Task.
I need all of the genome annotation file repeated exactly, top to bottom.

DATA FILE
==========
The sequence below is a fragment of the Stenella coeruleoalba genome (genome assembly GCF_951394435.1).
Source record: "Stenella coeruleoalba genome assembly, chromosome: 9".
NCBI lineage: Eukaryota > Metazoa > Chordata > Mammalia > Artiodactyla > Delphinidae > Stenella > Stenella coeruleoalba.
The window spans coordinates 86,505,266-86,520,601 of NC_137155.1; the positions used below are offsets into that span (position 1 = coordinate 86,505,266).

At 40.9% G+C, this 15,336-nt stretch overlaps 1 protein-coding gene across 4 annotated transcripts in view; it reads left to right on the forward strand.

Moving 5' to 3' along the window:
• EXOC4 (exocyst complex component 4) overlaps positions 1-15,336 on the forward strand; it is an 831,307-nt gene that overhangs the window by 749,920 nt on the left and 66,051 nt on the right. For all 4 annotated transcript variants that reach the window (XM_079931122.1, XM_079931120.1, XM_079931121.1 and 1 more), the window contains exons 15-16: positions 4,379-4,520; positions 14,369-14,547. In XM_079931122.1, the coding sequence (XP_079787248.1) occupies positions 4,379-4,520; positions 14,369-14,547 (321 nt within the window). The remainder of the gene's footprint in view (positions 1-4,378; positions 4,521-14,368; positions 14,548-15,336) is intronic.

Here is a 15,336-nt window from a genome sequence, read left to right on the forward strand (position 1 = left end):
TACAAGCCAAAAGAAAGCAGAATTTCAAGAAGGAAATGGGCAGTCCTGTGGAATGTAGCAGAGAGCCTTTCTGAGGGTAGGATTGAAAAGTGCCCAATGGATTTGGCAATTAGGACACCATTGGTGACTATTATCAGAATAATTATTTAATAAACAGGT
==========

The sequence below is a fragment of the Stenella coeruleoalba genome (genome assembly GCF_951394435.1).
Source record: "Stenella coeruleoalba genome assembly, chromosome: 9".
NCBI lineage: Eukaryota > Metazoa > Chordata > Mammalia > Artiodactyla > Delphinidae > Stenella > Stenella coeruleoalba.
The window spans coordinates 86,505,266-86,520,601 of NC_137155.1; the positions used below are offsets into that span (position 1 = coordinate 86,505,266).

At 40.9% G+C, this 15,336-nt stretch overlaps 1 protein-coding gene across 4 annotated transcripts in view; it reads left to right on the forward strand.

Moving 5' to 3' along the window:
• EXOC4 (exocyst complex component 4) overlaps positions 1-15,336 on the forward strand; it is an 831,307-nt gene that overhangs the window by 749,920 nt on the left and 66,051 nt on the right. For all 4 annotated transcript variants that reach the window (XM_079931122.1, XM_079931120.1, XM_079931121.1 and 1 more), the window contains exons 15-16: positions 4,379-4,520; positions 14,369-14,547. In XM_079931122.1, the coding sequence (XP_079787248.1) occupies positions 4,379-4,520; positions 14,369-14,547 (321 nt within the window). The remainder of the gene's footprint in view (positions 1-4,378; positions 4,521-14,368; positions 14,548-15,336) is intronic.

Here is a 15,336-nt window from a genome sequence, read left to right on the forward strand (position 1 = left end):
TACAAGCCAAAAGAAAGCAGAATTTCAAGAAGGAAATGGGCAGTCCTGTGGAATGTAGCAGAGAGCCTTTCTGAGGGTAGGATTGAAAAGTGCCCAATGGATTTGGCAATTAGGACACCATTGGTGACTATTATCAGAATAATTATTTAATAAACAGGT